Whether, in any way, certain statements of single axioms depend upon one another, and whether the axioms may not therefore contain certain parts in common, which must be isolated if one wishes to arrive at a system of axioms that shall be altogether independent of one another.
But above all I wish to designate the following as the most important among the numerous questions which can be asked with regard to the axioms: To prove that they are not contradictory, that is, that a definite number of logical steps based upon them can never lead to contradictory results.
In geometry, the proof of the compatibility of the axioms can be effected by constructing a suitable field of numbers, such that analogous relations between the numbers of this field correspond to the geometrical axioms. Any contradiction in the deductions from the geometrical axioms must thereupon be recognizable in the arithmetic of this field of numbers. In this way the desired proof for the compatibility of the geometrical axioms is made to depend upon the theorem of the compatibility of the arithmetical axioms.
On the other hand a direct method is needed for the proof of the compatibility of the arithmetical axioms. The axioms of arithmetic are essentially nothing else than the known rules of calculation, with the addition of the axiom of continuity. I recently collected them4 and in so doing replaced the axiom of continuity by two simpler axioms, namely, the well-known axiom of Archimedes, and a new axiom essentially as follows: that numbers form a system of things which is capable of no further extension, as long as all the other axioms hold (axiom of completeness). I am convinced that it must be possible to find a direct proof for the compatibility of the arithmetical axioms, by means of a careful study and suitable modification of the known methods of reasoning in the theory of irrational numbers.
To show the significance of the problem from another point
of view, I add the following observation: If contradictory attributes be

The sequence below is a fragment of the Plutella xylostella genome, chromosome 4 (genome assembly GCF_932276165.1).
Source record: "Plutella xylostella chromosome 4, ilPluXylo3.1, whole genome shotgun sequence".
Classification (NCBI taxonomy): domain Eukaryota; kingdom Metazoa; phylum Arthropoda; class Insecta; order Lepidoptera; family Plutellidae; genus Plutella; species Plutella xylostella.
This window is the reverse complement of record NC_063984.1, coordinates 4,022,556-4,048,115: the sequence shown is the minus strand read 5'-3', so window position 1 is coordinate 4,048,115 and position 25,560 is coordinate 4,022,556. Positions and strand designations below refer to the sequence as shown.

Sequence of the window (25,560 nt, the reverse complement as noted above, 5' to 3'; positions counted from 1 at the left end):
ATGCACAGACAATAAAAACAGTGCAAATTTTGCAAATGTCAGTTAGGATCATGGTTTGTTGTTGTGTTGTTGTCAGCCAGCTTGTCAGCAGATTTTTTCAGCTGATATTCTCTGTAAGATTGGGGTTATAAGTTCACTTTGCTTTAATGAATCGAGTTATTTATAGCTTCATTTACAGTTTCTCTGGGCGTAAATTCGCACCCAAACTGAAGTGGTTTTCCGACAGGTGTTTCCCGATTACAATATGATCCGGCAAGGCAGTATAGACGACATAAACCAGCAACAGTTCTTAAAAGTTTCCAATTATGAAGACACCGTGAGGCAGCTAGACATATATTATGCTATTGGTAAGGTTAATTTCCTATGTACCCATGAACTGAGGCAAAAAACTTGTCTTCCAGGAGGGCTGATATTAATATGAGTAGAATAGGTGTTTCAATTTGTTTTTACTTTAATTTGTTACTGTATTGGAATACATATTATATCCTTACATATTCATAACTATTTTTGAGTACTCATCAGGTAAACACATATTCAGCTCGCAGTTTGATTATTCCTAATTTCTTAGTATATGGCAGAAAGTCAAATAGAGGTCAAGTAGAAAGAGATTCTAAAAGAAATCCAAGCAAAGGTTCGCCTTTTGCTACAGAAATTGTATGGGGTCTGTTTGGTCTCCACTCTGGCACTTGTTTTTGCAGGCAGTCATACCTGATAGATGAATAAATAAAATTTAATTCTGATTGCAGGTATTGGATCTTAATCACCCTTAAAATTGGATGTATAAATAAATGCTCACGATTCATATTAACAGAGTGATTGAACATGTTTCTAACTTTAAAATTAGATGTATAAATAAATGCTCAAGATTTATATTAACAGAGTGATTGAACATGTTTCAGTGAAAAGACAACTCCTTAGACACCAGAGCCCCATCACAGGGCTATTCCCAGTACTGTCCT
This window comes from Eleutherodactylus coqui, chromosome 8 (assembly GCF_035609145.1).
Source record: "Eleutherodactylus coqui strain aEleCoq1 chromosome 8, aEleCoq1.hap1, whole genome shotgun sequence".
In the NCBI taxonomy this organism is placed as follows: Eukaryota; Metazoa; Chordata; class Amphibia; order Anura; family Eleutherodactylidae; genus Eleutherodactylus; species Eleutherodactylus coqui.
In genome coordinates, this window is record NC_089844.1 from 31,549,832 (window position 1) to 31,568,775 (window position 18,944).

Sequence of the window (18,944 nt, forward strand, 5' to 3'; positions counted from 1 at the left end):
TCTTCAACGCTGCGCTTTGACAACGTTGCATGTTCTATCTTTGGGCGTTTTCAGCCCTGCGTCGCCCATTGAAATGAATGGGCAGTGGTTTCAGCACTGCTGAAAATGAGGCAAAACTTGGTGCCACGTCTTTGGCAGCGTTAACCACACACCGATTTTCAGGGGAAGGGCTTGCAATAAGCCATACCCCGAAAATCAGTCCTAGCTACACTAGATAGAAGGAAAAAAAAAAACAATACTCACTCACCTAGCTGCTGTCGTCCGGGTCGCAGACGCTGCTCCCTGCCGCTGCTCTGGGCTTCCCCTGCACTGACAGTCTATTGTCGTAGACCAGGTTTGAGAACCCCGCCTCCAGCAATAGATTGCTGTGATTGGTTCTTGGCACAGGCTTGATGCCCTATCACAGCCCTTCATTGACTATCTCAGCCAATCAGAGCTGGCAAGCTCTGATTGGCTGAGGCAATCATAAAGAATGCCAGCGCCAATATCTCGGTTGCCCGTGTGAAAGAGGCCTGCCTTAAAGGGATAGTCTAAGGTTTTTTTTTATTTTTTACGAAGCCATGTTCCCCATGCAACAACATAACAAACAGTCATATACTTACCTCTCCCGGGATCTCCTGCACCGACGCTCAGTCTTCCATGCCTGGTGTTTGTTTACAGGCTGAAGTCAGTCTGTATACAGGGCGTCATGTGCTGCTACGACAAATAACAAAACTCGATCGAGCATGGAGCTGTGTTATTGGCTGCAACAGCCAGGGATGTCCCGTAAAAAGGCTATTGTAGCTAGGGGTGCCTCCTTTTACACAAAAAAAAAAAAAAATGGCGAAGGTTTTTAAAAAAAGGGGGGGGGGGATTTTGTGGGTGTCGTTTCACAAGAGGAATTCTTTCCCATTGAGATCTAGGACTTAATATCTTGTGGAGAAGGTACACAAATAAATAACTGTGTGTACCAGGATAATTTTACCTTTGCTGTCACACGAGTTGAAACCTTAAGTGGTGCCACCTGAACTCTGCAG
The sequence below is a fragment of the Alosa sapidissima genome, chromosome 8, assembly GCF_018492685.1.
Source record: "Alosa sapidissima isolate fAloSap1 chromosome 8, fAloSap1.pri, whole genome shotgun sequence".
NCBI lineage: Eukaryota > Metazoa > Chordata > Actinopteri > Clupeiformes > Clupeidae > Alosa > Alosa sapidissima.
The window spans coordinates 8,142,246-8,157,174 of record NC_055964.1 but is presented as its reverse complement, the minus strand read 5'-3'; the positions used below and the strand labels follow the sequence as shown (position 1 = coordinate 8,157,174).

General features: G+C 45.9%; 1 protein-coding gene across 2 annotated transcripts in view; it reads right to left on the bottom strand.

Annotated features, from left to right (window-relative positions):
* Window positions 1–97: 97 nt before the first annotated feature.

assigned to a concept, I say, that mathematically the concept does not
exist. So, for example, a real number whose square is -l does not exist
mathematically. But if it can be proved that the attributes assigned to
the concept can never lead to a contradiction by the application of a finite
number of logical processes, I say that the mathematical existence of the
concept (for example, of a number or a function which satisfies certain
conditions) is thereby proved. In the case before us, where we are concerned
with the axioms of real numbers in arithmetic, the proof of the compatibility
of the axioms is at the same time the proof of the mathematical existence
of the complete system of real numbers or of the continuum. Indeed, when
the proof for the compatibility of the axioms shall be fully accomplished,
the doubts which have been expressed occasionally as to the existence of
the complete system of real numbers will become totally groundless. The
totality of real numbers, i. e., the continuum according to the point of
view just indicated, is not the totality of all possible series in decimal
fractions, or of all possible laws according to which the elements of a
fundamental sequence may proceed. It is rather a system of things whose
mutual relations are governed by the axioms set up and for which all propositions,
and only those, are true which can be derived from the axioms by a finite
number of logical processes. In my opinion, the concept of the continuum
is strictly logically tenable in this sense only. It seems to me, indeed,
that this corresponds best also to what experience and intuition tell us.
The concept of the continuum or even that of the system of all functions
exists, then, in exactly the same sense as the system of integral, rational
numbers, for example, or as Cantor's higher classes of numbers and cardinal
numbers. For I am convinced that the existence of the latter, just as that
of the continuum, can be proved in the sense I have described; unlike the
system of all cardinal numbers or of all Cantor s alephs, for which, as
may be shown, a system of axioms, compatible in my sense, cannot be set
up. Either of these systems is, therefore, according to my terminology,